• If a bare CR is encountered within a header line, an extra space is added after the line terminator so as not to end the header line. The reasoning behind this is that bare CRs in header lines are most likely either to be mistakes, or people trying to play silly games.

  • If the first header line received in a message ends with CRLF, a subsequent bare LF in a header line is treated in the same way as a bare CR in a header line.

3. Unqualified addresses

By default, Exim expects every envelope address it receives from an external host to be fully qualified. Unqualified addresses cause negative responses to SMTP commands. However, because SMTP is used as a means of transporting messages from MUAs running on personal workstations, there is sometimes a requirement to accept unqualified addresses from specific hosts or IP networks.

Exim has two options that separately control which hosts may send unqualified sender or recipient addresses in SMTP commands, namely sender_unqualified_hosts and recipient_unqualified_hosts. In both cases, if an unqualified address is accepted, it is qualified by adding the value of qualify_domain or qualify_recipient, as appropriate.

Unqualified addresses in header lines are automatically qualified for messages that are locally originated, unless the -bnq option is given on the command line. For messages received over SMTP, unqualified addresses in header lines are qualified only if unqualified addresses are permitted in SMTP commands. In other words, such qualification is also controlled by sender_unqualified_hosts and recipient_unqualified_hosts,

4. The UUCP From line

Messages that have come from UUCP (and some other applications) often begin with a line containing the envelope sender and a timestamp, following the word “From”. Examples of two common formats are:

From a.oakley@berlin.mus Fri Jan  5 12:35 GMT 1996
From f.butler@berlin.mus Fri, 7 Jan 97 14:00:00 GMT

This line precedes the RFC 2822 header lines. For compatibility with Sendmail, Exim recognizes such lines at the start of messages that are submitted to it via the command line (that is, on the standard input). It does not recognize such lines in incoming SMTP messages, unless the sending host matches ignore_fromline_hosts or the -bs option was used for a local message and ignore_fromline_local is set. The recognition is controlled by a regular expression that is defined by the uucp_from_pattern option, whose default value matches the two common cases shown above and puts the address that follows “From” into $1.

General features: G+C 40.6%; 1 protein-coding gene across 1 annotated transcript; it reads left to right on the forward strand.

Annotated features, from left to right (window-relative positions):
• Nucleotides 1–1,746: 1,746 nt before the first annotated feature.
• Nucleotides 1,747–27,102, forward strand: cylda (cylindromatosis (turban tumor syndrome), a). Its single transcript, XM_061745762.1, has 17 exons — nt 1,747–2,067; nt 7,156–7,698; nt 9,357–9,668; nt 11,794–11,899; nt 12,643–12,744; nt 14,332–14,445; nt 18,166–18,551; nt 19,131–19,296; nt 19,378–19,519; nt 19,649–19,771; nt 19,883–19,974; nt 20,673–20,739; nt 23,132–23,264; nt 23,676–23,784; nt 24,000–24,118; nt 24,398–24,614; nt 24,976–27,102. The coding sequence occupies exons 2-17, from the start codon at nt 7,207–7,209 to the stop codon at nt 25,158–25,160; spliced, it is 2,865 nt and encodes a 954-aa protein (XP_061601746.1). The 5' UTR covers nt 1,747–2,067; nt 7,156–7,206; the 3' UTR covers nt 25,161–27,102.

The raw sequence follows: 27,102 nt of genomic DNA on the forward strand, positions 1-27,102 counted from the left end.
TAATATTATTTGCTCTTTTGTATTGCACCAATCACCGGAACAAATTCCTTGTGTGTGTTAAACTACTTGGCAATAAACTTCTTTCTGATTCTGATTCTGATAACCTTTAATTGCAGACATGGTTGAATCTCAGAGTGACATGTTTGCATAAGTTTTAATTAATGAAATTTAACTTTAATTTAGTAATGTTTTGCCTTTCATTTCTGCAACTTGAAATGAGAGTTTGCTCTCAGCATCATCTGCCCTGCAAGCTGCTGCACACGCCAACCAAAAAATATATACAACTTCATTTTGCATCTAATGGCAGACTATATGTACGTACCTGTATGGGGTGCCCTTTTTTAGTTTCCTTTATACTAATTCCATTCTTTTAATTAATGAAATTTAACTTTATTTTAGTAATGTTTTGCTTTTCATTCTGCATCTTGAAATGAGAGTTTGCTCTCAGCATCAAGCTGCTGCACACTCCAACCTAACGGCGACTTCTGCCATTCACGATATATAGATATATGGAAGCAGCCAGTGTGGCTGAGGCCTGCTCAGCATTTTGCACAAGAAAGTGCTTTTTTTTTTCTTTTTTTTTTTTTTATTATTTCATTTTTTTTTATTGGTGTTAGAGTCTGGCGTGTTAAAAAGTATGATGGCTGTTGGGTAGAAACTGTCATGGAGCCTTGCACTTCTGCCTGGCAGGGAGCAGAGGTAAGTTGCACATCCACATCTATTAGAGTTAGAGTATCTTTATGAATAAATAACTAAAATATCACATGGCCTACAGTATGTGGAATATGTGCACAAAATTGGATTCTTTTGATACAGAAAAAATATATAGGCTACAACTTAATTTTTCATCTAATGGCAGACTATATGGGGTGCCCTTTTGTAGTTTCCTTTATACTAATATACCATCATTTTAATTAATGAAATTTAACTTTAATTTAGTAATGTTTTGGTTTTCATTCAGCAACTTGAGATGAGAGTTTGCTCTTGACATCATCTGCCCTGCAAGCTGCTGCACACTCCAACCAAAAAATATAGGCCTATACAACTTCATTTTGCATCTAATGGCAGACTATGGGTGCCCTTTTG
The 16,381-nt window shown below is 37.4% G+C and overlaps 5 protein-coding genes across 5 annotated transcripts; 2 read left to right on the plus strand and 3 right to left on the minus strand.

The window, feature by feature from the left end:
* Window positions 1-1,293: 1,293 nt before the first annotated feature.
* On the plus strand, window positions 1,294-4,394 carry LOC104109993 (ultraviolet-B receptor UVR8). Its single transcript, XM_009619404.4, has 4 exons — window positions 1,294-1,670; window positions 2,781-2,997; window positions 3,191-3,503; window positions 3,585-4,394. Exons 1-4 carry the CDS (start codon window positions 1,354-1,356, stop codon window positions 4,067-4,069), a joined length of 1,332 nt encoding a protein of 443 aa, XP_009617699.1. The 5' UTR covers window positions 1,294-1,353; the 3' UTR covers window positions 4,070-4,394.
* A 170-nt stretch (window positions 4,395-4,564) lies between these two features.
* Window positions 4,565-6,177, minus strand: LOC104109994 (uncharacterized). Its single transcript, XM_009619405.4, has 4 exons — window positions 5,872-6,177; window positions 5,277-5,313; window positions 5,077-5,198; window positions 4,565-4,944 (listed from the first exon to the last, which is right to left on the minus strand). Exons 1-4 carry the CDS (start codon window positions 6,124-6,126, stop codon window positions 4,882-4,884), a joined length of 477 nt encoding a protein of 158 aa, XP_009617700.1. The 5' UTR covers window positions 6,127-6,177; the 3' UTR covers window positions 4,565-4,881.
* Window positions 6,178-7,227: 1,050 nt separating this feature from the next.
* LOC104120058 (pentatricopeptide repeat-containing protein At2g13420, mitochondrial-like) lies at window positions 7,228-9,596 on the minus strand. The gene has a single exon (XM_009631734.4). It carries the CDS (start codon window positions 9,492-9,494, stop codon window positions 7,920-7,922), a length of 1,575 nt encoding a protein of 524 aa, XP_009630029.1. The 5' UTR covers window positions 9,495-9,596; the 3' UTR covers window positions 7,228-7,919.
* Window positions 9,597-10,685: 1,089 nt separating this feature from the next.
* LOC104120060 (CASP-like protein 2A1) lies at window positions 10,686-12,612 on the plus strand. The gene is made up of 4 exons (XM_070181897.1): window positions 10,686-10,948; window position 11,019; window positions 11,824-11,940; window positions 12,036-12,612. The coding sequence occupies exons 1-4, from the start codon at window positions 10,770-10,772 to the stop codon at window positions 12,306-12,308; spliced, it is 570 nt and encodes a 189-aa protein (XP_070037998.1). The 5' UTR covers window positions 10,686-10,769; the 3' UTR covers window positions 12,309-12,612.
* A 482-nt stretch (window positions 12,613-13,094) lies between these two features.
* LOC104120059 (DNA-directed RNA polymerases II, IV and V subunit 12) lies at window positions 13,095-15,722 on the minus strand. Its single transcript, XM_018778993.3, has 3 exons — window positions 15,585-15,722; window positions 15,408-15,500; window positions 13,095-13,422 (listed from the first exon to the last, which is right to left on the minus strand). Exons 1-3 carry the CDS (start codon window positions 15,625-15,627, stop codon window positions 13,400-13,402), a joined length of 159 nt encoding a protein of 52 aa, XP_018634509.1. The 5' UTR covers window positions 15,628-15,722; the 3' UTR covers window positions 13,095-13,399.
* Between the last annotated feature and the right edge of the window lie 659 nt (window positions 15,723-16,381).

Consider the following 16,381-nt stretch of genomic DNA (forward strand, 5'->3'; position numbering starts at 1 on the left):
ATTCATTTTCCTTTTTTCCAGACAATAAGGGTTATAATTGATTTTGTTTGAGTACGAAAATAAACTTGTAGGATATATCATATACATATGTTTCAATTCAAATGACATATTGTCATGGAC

When the caller of Exim for a non-SMTP message that contains a “From” line is a trusted user, the message’s sender address is constructed by expanding the contents of uucp_sender_address, whose default value is “$1”. This is then parsed as an RFC 2822 address. If there is no domain, the local part is qualified with qualify_domain unless it is the empty string. However, if the command line -f option is used, it overrides the “From” line.

If the caller of Exim is not trusted, the “From” line is recognized, but the sender address is not changed. This is also the case for incoming SMTP messages that are permitted to contain “From” lines.

Only one “From” line is recognized. If there is more than one, the second is treated as a data line that starts the body of the message, as it is not valid as a header line. This also happens if a “From” line is present in an incoming SMTP message from a source that is not permitted to send them.

5. Resent- header lines

RFC 2822 makes provision for sets of header lines starting with the string Resent- to be added to a message when it is resent by the original recipient to somebody else. These headers are Resent-Date:, Resent-From:, Resent-Sender:, Resent-To:, Resent-Cc:, Resent-Bcc: and Resent-Message-ID:. The RFC says:

Resent fields are strictly informational. They MUST NOT be used in the normal processing of replies or other such automatic actions on messages.

This leaves things a bit vague as far as other processing actions such as address rewriting are concerned. Exim treats Resent- header lines as follows:

  • A Resent-From: line that just contains the login id of the submitting user is automatically rewritten in the same way as From: (see below).

  • If there’s a rewriting rule for a particular header line, it is also applied to Resent- header lines of the same type. For example, a rule that rewrites From: also rewrites Resent-From:.

  • For local messages, if Sender: is removed on input, Resent-Sender: is also removed.

  • For a locally-submitted message, if there are any Resent- header lines but no Resent-Date:, Resent-From:, or Resent-Message-Id:, they are added as necessary. It is the contents of Resent-Message-Id: (rather than Message-Id:) which are included in log lines in this case.

  • The logic for adding Sender: is duplicated for Resent-Sender: when any Resent- header lines are present.

6. The Auto-Submitted: header line

Whenever Exim generates an autoreply, a bounce, or a delay warning message, it includes the header line:

Auto-Submitted: auto-replied

7. The Bcc: header line

If Exim is called with the -t option, to take recipient addresses from a message’s header, it removes any Bcc: header line that may exist (after extracting its addresses). If -t is not present on the command line, any existing Bcc: is not removed.

8. The Date: header line